Ranchers looked at the bulls out in pens before the sale, gathered in a heated building in comfortable chairs, were fed a nice meal, promptly fell asleep with their heads falling into their cake – and slept right through the entire sale it was so boring. Just kidding.

There’s no reason the concept won’t work; after all, ranchers have sold their calves and yearlings in video auctions for decades with good results. Grudgingly, I must say it does make sense. Bulls won’t get jostled around and hurt, buyers will be more comfortable, and sales will be faster because you don’t have to get stubborn animals in and out of a ring.

It will also cut down on the number of bidders buying the wrong animal because of all the confusion. But I think the real reason purebred breeders are switching is because they can buy high-def televisions to show the bulls, write off the purchase as a sale expense, and the rest of the year they can have a monstrous 72-inch TV in their bathroom. And every other room in their house, too.

Personally, I’m going to miss all the wrecks and disasters that happened the old way. I can’t begin to count the auctions that were interrupted when a gate broke or bulls turned around in the lead-up chute and had to be delivered into the ring with a breech delivery.

One time the sale was delayed for half an hour because a bull got stuck behind the bull board and we couldn’t get him out. One of my favorite disruptions was when an athletic bull managed to jump on the auction block with the auctioneer and sale manager. What a hoot that was.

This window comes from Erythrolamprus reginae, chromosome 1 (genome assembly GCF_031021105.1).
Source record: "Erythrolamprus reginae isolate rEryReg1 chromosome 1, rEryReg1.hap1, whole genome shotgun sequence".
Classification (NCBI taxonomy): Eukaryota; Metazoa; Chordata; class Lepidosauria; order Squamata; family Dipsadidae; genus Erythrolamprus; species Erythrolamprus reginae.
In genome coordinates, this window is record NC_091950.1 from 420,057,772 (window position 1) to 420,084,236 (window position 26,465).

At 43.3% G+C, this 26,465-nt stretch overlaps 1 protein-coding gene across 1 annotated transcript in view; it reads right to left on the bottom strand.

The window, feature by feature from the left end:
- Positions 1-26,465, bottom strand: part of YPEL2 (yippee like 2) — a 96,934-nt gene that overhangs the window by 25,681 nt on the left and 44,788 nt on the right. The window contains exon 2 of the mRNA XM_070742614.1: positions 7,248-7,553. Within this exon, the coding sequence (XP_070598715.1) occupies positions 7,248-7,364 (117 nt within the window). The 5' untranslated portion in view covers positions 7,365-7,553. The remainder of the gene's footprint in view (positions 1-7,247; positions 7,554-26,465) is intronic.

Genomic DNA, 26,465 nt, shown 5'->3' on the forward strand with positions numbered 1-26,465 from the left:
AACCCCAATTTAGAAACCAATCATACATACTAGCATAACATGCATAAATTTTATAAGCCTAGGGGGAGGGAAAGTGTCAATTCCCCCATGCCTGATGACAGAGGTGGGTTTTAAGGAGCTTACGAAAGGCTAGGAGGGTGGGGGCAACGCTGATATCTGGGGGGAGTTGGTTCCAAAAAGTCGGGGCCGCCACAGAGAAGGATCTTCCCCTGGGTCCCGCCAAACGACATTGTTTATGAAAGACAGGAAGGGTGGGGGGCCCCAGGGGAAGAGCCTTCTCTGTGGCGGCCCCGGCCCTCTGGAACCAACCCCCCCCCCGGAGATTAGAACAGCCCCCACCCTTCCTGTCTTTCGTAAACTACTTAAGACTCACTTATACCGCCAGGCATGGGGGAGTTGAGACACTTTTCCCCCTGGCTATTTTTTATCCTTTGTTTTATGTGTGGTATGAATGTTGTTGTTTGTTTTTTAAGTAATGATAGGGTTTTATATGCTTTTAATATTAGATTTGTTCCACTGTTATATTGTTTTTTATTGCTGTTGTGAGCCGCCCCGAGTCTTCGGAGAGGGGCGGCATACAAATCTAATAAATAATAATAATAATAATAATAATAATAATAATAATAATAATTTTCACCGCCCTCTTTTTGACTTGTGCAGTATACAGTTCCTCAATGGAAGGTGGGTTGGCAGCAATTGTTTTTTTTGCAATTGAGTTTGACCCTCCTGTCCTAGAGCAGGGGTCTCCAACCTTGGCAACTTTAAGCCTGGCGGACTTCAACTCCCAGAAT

Auctioneers will like the new format because it will be cleaner, and they won’t be swallowing big gulps of organic matter because they had their mouth open at the wrong time. There will be no more dust from the sawdust in the ring that can make an auctioneer sound like a five-pack-a-day smoker.

I’ll probably never again see a colonel get his lip tore off and two teeth broken when a bull rammed the microphone into his mouth. One of my favorite moments was when a ring man was using a whip and accidentally popped the man with the gavel. (At least I think it was an accident.)

Most auctioneers are very fastidious, and I’ll never forget the time when the auctioneer got some recycled hay on his expensive hat. He got so flummoxed that he took it off to survey the damage and then put in on backwards. And that’s the way it stayed for the rest of the sale.

That was almost as funny as the time a big shot in the business sat on the front row at a sale and got plastered with manure, and instead of admitting that he made a poor choice of where to sit, he sat there frozen for the rest of the sale because, if he moved, liquefied grass would drip off the front of his Stetson.

Ring men will like the new arrangement because there’ll be no more breaking their hand when they turn in a bid by flinging their fingers into the sale ring pipes. And their wives will like it a lot because there’ll be no more getting stubborn stains out of white shirts.

Other than a free lunch, there’s no reason now for buyers to show up for a sale when they can watch and bid at home on the Internet. What’s next, bull sales on eBay?

I suppose I might as well get used to the concept because evidently this is the future: cleaner, faster, safer, more efficient and B-O-R-I-N-G. As for me, call me a purist but I prefer the broken body parts, the danger, the confusion, the wrecks, the manure and the mayhem.  end mark